Wednesday, November 12, 2014

Lyhnos is for Lovers

You know how much I love agrotourism. All those old (sometimes renovated, sometimes ageing) cottages up in the mountains provide me with a great respite from my discombobulated life in The Rock's capital, The Big Fig. Seemingly, the silence, the emptiness, the fresh air, the close proximity to the island's wineries are rejuvenating.

Weekend Escape Anyone? Part I
A few weeks ago, I had the opportunity to visit a new bed and breakfast in Askas, a minute and unbeknownst-to-me village entrenched in the steep hills between Palaichori and Alona. Run by My Zolpidem Supplier's good friend, Elena Christou, "Lyhnos" consists of a few small houses belonging to her family that have been transformed into four spacious and sophisticated bedrooms and a contemporary tavern serving traditional Cypriot food with a twist. Each bedroom has its own stylish decor as Elena handpicked unique furniture and decorative items to lend each its own distinct and cozy personality. The "Suite," for instance, is decadent with its plush lime green seating area,  fireplace, flat-screen television, canopied bed frame and modern bathroom with a privacy glass wall that offers its guests a bird's eye view of the village centre while lathering (each other) up. Taking a cue from my favourite state in the Union, Lyhnos is definitely for lovers. Still, many of the sofas convert into beds if you want to spend extra quality time with your nagging children.

The Tavern
The main reason for our visit was to test drive the tavern. Despite this cracker of a blog, my web of contacts does not stretch very far so I'm never invited to soft openings. Given the opportunity, though, we took to our duties like beavers damming the Amazon. Aesthetically speaking, the space combines the clean, light lines of the parquet floors and contemporary furniture with the heavy stone walls and wooden beams that surround it. The two long dining rooms are rather sparse and might benefit from some pops of color on the walls, both to provide added contrast and a bit of sound proofing. A patio lined with potted flowers is available towards the back of the second room for al fresco dining during the summer.

Weekend Escape Anyone? Part II
For the most part, the food consists of meze, but a few a la carte options will be available for overnight guests. Elena explained that the menu will change frequently and focus on seasonal produce and recipes from the Pitsilia region in Cyprus. On our visit, some of the meze's highlights were the cheese and smoked pork tenderloin (lountza) dip; a revelatory halloumi grilled and then cooked with chopped tomatoes, sliced onions and fresh mint; courgette and feta fritters; wine-soaked sausages; grilled pork cutlets; lamb baked in parchment paper, and; an anari and phyllo pastry parfait with a rich Commandaria syrup. A couple of other dishes were not as successful, and we all let Elena know for future reference so I'm certain we'll see improvements on our next visit. Overall, considering Lyhnos was trying things out, the service was of a good standard and the food was tasty and plentiful.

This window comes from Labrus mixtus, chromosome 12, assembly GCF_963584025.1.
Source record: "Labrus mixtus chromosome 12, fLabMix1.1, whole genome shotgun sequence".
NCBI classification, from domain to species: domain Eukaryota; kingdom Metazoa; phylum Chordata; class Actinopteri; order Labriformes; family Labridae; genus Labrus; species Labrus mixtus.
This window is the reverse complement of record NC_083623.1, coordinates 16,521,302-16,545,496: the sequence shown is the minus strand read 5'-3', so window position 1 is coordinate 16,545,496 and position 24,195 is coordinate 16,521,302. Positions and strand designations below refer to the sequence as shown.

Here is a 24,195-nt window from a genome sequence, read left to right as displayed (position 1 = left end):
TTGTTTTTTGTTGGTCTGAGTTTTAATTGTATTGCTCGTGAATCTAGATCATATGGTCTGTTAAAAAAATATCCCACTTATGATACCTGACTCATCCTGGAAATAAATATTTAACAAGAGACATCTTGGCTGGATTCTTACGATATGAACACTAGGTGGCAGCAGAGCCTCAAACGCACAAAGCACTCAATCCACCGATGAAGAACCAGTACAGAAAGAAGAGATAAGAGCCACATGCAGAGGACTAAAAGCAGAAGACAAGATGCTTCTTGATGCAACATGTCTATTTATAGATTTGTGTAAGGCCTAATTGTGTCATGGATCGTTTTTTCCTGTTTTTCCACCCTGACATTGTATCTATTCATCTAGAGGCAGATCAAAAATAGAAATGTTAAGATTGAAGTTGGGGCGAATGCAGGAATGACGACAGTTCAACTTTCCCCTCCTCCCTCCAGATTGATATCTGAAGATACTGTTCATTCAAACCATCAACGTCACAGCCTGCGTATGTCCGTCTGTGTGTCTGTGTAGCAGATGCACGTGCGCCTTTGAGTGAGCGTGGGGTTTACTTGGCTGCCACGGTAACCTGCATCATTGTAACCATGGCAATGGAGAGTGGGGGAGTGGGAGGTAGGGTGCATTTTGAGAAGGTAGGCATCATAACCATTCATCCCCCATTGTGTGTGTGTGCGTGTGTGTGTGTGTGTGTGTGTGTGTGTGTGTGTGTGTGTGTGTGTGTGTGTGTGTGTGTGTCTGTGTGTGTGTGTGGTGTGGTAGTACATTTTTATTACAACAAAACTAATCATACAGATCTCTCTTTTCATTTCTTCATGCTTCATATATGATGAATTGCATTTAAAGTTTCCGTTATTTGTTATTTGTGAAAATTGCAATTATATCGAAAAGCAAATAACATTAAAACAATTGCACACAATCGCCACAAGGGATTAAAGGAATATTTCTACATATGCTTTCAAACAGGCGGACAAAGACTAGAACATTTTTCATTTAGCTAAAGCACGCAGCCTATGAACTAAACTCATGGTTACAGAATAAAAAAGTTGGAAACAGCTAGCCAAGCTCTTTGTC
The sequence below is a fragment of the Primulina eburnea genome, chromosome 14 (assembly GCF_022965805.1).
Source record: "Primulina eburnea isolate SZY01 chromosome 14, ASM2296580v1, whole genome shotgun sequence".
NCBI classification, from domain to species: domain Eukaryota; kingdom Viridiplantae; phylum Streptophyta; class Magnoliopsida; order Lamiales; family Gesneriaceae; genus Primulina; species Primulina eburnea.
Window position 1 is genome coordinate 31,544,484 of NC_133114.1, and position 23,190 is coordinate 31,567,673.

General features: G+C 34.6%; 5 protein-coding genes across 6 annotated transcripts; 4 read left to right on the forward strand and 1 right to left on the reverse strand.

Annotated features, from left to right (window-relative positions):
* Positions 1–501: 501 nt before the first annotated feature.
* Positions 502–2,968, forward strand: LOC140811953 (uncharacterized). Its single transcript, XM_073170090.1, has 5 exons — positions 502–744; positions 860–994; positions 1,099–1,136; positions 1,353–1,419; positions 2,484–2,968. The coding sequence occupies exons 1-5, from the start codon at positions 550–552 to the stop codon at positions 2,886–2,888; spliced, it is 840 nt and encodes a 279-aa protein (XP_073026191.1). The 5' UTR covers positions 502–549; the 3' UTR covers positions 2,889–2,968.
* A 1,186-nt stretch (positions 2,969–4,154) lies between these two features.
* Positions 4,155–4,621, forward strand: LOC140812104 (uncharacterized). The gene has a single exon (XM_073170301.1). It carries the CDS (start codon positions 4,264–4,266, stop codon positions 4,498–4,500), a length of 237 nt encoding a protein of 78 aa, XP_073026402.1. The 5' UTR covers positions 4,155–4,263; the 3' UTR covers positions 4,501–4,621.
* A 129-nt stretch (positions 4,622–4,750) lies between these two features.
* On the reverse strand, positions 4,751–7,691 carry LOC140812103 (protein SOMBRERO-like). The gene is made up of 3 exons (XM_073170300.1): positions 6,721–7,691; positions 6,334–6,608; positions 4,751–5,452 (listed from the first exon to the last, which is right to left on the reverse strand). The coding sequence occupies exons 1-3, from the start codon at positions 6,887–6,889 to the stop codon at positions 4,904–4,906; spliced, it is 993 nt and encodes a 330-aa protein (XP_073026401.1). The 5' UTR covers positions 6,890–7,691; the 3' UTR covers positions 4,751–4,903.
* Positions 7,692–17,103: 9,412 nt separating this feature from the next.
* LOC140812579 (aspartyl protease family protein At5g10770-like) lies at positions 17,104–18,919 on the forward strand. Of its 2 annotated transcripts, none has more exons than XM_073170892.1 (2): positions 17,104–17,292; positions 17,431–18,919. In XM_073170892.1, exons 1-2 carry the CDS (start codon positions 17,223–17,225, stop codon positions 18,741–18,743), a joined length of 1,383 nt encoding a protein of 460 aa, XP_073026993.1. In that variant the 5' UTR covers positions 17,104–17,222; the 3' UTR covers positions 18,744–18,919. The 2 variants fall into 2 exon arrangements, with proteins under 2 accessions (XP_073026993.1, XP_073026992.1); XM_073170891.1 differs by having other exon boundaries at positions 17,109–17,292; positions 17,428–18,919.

The Cava
Elena is a budding oenologist—she's dying to make wines with Giannoudi, a local and rare red grape variety—and designed the eatery's wine cellar. With its wall-to-wall oak-toned racks, dim lighting and a small table for private tastings, the cava sits to the side of the first dining room and provides guests with a nook where to sample The Rock's finest. Lyhnos's Cyprus-only wine offering is strong. Elena selected a range of bottles from the usual suspects (Zambartas, Aes Ambelis, Makkas, Vlassides, Tsiakkas, Argyrides, Kyperounda and Vouni Panagia) that cover most grape varieties available on The Rock (Xynisteri, Chardonnay, Sauvignon Blanc, Shiraz, Cabernet Sauvignon, Mourverdre, Maratheftiko, Merlot, Lefkada, Promara, Spourtiko, etc.) On our visit, we sampled the 2011 Makkas Maratheftiko, a smooth, easy-to-drink red that burst with red fruit and some lingering spice. I was also happy to see the Aes Ambelis Commandaria as the go-to sticky along with Agia Mavri's always enjoyable Mosxatos.

Weekend Escape Anyone? Part III
From our short visit, I believe only a handful of local agrotourism options combine sophistication, comfort, privacy, romance and decent pricing in the way Lyhnos does. A night at Lyhnos (double occupancy and breakfast included) will only set you back 80 to 125 Euros depending on the room/suite selected, while a meal at the tavern runs between 20 and 25 Euros per person, again depending on the wine selected. If you pick Kyperounda's EPOS or the Zambartas Shiraz Lefkada, expect your bill to run closer to 35 Euros. For more information, check out their Facebook page, email them at or call (+357) 99-210688. Lovers, rejoice.

Whine On The Rocks' Rating: 4.5 out of 5 Sparkling Spatulas

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